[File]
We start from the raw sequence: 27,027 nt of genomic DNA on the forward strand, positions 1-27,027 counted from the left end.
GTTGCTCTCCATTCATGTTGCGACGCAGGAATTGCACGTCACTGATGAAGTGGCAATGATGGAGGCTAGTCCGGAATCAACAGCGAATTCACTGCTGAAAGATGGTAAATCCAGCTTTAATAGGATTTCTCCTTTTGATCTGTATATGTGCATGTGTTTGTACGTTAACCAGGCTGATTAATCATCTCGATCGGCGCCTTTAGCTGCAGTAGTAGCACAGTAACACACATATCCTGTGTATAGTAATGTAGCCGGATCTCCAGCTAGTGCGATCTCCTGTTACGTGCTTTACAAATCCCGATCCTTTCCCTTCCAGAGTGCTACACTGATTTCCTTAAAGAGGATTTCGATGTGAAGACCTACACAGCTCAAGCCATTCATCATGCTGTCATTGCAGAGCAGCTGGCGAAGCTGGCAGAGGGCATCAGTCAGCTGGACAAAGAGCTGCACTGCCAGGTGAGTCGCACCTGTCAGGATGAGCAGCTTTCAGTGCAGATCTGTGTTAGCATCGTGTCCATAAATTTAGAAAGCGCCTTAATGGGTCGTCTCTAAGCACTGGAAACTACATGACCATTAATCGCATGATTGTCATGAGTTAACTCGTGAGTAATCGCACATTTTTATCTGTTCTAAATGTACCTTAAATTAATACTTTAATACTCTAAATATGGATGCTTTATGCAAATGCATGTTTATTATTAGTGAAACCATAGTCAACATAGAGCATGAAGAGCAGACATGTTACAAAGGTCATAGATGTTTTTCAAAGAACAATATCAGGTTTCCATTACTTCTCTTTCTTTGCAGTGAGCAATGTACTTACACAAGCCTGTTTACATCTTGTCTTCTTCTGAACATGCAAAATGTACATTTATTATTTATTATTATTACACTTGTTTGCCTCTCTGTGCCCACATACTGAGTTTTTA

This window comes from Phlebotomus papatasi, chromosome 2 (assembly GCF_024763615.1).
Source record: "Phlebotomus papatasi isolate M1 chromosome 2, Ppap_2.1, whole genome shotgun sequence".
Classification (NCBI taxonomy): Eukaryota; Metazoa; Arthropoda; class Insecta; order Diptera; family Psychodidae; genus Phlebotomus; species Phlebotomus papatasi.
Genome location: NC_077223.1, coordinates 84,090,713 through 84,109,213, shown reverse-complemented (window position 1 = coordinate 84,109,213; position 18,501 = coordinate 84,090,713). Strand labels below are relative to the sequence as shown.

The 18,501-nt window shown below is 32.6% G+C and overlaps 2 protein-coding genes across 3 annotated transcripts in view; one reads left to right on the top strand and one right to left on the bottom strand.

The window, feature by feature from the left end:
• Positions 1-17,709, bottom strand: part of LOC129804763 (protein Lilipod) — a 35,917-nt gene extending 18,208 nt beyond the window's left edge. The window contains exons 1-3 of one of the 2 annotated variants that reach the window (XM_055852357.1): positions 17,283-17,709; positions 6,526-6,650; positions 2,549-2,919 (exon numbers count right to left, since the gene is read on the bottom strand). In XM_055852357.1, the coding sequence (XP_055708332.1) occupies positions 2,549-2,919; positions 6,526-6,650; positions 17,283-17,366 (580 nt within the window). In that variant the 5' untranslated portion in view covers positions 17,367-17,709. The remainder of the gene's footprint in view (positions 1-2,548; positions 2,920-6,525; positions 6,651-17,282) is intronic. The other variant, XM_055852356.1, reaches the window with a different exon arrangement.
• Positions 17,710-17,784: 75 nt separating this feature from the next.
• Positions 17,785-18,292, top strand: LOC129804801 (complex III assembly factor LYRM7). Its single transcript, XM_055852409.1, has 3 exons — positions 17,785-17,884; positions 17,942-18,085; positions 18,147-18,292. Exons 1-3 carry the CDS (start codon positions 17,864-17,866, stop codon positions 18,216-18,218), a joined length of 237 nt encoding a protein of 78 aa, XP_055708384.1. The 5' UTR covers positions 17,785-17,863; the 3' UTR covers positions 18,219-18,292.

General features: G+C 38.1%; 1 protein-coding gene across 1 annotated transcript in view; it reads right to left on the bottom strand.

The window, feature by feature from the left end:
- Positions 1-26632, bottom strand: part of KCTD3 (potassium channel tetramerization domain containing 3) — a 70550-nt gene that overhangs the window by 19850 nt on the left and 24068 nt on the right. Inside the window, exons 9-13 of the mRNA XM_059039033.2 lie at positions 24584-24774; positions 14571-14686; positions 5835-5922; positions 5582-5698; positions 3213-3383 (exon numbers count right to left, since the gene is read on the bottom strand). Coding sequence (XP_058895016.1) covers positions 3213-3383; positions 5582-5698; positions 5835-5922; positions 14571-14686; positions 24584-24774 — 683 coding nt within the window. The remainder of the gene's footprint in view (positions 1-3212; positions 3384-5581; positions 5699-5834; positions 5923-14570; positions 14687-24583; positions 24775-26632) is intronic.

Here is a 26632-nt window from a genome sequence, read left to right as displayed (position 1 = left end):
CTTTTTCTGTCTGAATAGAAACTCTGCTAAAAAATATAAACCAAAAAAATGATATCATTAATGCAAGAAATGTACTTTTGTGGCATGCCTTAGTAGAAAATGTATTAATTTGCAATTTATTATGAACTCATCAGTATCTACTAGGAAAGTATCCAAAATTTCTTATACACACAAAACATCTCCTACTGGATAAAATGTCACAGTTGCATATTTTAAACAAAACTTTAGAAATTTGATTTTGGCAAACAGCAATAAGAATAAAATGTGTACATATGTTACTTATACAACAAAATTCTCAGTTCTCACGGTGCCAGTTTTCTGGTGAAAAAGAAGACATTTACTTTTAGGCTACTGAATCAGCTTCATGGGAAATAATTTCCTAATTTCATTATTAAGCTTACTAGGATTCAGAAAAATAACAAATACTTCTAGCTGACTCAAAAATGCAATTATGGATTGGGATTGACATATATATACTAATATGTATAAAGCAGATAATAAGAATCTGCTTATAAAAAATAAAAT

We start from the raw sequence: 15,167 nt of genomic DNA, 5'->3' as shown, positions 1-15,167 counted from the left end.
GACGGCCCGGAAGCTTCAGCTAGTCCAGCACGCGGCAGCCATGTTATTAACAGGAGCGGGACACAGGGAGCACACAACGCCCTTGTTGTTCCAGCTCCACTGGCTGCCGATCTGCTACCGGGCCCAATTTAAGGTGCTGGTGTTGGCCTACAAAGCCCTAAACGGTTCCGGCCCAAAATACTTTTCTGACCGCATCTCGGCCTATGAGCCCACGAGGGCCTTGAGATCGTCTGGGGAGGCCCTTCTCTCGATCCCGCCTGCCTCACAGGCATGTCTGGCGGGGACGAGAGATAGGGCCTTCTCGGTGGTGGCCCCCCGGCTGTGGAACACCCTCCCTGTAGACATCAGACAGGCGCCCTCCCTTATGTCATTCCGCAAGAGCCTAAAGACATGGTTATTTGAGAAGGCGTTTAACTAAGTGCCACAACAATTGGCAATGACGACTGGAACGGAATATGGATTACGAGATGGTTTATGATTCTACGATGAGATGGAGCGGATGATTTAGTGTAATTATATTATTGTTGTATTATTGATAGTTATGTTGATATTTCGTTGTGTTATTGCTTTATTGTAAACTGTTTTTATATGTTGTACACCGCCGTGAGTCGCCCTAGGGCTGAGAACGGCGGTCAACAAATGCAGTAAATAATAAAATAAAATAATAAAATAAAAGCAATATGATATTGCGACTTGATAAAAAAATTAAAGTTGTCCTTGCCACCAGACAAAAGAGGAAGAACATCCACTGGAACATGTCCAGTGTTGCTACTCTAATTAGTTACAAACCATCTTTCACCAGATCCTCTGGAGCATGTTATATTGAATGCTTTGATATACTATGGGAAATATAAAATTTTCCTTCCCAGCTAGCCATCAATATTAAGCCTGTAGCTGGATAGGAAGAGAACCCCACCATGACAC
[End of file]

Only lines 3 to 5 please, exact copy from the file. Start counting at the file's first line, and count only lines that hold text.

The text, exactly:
This window comes from Phlebotomus papatasi, chromosome 2 (assembly GCF_024763615.1).
Source record: "Phlebotomus papatasi isolate M1 chromosome 2, Ppap_2.1, whole genome shotgun sequence".
Classification (NCBI taxonomy): Eukaryota; Metazoa; Arthropoda; class Insecta; order Diptera; family Psychodidae; genus Phlebotomus; species Phlebotomus papatasi.